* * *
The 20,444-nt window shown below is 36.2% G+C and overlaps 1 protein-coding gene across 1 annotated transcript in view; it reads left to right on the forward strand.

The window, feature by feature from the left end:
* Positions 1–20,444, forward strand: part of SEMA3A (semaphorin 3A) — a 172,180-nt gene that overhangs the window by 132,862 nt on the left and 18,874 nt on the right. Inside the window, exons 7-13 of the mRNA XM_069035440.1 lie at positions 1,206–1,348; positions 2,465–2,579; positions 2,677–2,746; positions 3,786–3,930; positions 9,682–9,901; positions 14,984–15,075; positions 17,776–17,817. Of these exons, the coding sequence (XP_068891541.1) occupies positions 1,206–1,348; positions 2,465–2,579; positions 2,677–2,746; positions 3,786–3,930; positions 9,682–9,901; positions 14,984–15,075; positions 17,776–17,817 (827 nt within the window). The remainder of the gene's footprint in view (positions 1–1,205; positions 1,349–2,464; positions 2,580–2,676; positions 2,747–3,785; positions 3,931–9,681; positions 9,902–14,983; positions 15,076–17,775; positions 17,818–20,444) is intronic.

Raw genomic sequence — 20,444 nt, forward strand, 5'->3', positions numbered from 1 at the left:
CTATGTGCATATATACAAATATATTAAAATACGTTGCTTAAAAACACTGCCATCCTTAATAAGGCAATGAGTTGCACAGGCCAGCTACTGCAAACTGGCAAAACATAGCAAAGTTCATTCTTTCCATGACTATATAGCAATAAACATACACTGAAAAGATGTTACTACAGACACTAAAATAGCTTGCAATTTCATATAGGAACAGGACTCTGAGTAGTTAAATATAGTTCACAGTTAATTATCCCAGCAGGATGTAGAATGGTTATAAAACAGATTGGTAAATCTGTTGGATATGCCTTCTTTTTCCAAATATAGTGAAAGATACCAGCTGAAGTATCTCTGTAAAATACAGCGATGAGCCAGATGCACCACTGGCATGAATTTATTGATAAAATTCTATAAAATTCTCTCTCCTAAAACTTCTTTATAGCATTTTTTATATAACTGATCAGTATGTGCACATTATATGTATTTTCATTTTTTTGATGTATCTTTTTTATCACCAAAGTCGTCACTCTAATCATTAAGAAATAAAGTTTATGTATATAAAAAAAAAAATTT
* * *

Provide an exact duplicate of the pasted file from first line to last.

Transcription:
The 20,444-nt window shown below is 36.2% G+C and overlaps 1 protein-coding gene across 1 annotated transcript in view; it reads left to right on the forward strand.

The window, feature by feature from the left end:
* Positions 1–20,444, forward strand: part of SEMA3A (semaphorin 3A) — a 172,180-nt gene that overhangs the window by 132,862 nt on the left and 18,874 nt on the right. Inside the window, exons 7-13 of the mRNA XM_069035440.1 lie at positions 1,206–1,348; positions 2,465–2,579; positions 2,677–2,746; positions 3,786–3,930; positions 9,682–9,901; positions 14,984–15,075; positions 17,776–17,817. Of these exons, the coding sequence (XP_068891541.1) occupies positions 1,206–1,348; positions 2,465–2,579; positions 2,677–2,746; positions 3,786–3,930; positions 9,682–9,901; positions 14,984–15,075; positions 17,776–17,817 (827 nt within the window). The remainder of the gene's footprint in view (positions 1–1,205; positions 1,349–2,464; positions 2,580–2,676; positions 2,747–3,785; positions 3,931–9,681; positions 9,902–14,983; positions 15,076–17,775; positions 17,818–20,444) is intronic.

Raw genomic sequence — 20,444 nt, forward strand, 5'->3', positions numbered from 1 at the left:
CTATGTGCATATATACAAATATATTAAAATACGTTGCTTAAAAACACTGCCATCCTTAATAAGGCAATGAGTTGCACAGGCCAGCTACTGCAAACTGGCAAAACATAGCAAAGTTCATTCTTTCCATGACTATATAGCAATAAACATACACTGAAAAGATGTTACTACAGACACTAAAATAGCTTGCAATTTCATATAGGAACAGGACTCTGAGTAGTTAAATATAGTTCACAGTTAATTATCCCAGCAGGATGTAGAATGGTTATAAAACAGATTGGTAAATCTGTTGGATATGCCTTCTTTTTCCAAATATAGTGAAAGATACCAGCTGAAGTATCTCTGTAAAATACAGCGATGAGCCAGATGCACCACTGGCATGAATTTATTGATAAAATTCTATAAAATTCTCTCTCCTAAAACTTCTTTATAGCATTTTTTATATAACTGATCAGTATGTGCACATTATATGTATTTTCATTTTTTTGATGTATCTTTTTTATCACCAAAGTCGTCACTCTAATCATTAAGAAATAAAGTTTATGTATATAAAAAAAAAAATTT